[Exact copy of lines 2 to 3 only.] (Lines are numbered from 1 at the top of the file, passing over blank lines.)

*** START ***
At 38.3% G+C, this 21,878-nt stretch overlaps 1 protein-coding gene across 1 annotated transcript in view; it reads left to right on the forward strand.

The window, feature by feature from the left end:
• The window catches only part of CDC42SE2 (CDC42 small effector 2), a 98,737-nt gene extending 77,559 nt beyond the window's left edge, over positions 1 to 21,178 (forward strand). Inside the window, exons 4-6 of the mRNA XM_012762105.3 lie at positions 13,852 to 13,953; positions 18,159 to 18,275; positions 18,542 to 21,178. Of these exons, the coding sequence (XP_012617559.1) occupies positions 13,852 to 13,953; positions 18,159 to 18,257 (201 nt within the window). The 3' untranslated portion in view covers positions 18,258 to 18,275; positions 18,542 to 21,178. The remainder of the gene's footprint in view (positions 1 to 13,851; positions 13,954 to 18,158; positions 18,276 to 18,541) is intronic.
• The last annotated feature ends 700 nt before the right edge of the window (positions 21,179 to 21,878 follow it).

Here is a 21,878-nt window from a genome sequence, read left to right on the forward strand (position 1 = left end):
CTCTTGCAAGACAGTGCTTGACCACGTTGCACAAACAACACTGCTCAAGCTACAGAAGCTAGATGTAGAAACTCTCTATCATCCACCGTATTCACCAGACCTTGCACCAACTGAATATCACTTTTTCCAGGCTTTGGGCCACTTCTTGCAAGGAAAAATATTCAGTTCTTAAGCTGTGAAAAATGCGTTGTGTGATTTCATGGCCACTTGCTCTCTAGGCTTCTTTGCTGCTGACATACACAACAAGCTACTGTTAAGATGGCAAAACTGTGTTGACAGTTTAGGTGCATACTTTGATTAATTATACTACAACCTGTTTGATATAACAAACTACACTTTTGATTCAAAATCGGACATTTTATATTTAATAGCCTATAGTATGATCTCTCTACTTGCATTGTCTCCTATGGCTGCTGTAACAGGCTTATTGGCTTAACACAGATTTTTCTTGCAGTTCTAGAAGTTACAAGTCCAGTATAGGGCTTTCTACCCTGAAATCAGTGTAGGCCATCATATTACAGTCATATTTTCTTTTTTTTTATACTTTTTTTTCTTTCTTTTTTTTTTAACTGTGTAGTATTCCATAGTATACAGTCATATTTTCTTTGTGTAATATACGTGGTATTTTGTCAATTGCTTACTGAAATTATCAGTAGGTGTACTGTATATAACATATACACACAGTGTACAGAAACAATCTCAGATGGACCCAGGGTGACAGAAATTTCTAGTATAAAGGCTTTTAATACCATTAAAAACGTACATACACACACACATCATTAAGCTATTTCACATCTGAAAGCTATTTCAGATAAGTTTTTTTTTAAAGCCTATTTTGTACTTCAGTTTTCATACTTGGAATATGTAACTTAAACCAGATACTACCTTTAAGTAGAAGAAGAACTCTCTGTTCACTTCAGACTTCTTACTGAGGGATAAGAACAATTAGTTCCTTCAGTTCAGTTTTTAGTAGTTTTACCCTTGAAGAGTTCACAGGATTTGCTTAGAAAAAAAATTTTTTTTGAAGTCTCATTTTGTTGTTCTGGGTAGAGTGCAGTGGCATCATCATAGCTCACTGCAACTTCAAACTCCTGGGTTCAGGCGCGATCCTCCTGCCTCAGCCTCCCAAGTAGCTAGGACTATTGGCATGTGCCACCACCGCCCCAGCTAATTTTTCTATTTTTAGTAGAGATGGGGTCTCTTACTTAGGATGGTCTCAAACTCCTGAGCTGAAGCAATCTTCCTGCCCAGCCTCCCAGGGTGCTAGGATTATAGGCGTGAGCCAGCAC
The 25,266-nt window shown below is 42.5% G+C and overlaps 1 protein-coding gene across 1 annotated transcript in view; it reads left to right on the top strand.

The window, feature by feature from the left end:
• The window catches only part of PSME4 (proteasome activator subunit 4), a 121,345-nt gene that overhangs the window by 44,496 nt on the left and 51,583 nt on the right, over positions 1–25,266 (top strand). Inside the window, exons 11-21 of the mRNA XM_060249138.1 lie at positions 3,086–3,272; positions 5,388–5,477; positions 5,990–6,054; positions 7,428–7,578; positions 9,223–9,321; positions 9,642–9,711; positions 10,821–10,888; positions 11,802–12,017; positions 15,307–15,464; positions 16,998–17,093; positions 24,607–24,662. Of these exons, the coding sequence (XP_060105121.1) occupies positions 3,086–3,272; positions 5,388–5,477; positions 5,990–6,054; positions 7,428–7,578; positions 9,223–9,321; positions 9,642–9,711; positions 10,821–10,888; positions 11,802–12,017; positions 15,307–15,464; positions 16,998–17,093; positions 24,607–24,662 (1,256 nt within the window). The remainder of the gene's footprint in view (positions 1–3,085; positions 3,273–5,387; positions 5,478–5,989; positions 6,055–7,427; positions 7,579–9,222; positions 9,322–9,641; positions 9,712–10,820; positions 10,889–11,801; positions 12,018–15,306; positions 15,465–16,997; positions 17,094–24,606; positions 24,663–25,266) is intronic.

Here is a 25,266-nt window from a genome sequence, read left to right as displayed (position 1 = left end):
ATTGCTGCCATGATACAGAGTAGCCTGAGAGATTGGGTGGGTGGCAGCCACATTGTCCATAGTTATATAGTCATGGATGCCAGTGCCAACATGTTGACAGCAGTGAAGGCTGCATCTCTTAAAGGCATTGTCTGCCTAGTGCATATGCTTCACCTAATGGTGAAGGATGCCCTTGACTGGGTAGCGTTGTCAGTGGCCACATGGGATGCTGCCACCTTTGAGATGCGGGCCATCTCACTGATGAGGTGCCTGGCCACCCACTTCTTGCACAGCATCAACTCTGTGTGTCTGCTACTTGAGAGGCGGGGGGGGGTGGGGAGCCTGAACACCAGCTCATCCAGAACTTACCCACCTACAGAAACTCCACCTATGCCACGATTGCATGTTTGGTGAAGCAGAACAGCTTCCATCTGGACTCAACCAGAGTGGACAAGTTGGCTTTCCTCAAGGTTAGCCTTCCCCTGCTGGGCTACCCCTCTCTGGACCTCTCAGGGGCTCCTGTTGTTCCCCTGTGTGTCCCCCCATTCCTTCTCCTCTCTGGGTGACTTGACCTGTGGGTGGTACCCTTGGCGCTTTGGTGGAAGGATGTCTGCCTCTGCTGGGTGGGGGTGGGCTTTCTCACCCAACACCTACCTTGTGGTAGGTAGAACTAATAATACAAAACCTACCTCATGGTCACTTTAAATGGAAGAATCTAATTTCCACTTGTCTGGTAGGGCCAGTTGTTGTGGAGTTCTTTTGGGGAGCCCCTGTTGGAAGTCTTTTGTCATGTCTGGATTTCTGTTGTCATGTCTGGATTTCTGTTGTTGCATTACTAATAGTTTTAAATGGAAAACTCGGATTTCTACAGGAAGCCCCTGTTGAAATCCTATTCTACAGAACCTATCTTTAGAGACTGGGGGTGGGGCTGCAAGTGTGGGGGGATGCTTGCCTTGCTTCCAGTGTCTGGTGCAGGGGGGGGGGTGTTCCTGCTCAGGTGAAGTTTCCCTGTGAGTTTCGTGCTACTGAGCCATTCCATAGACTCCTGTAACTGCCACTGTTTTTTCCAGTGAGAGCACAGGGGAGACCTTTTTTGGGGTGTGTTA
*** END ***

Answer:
The window, feature by feature from the left end:
• The window catches only part of CDC42SE2 (CDC42 small effector 2), a 98,737-nt gene extending 77,559 nt beyond the window's left edge, over positions 1 to 21,178 (forward strand). Inside the window, exons 4-6 of the mRNA XM_012762105.3 lie at positions 13,852 to 13,953; positions 18,159 to 18,275; positions 18,542 to 21,178. Of these exons, the coding sequence (XP_012617559.1) occupies positions 13,852 to 13,953; positions 18,159 to 18,257 (201 nt within the window). The 3' untranslated portion in view covers positions 18,258 to 18,275; positions 18,542 to 21,178. The remainder of the gene's footprint in view (positions 1 to 13,851; positions 13,954 to 18,158; positions 18,276 to 18,541) is intronic.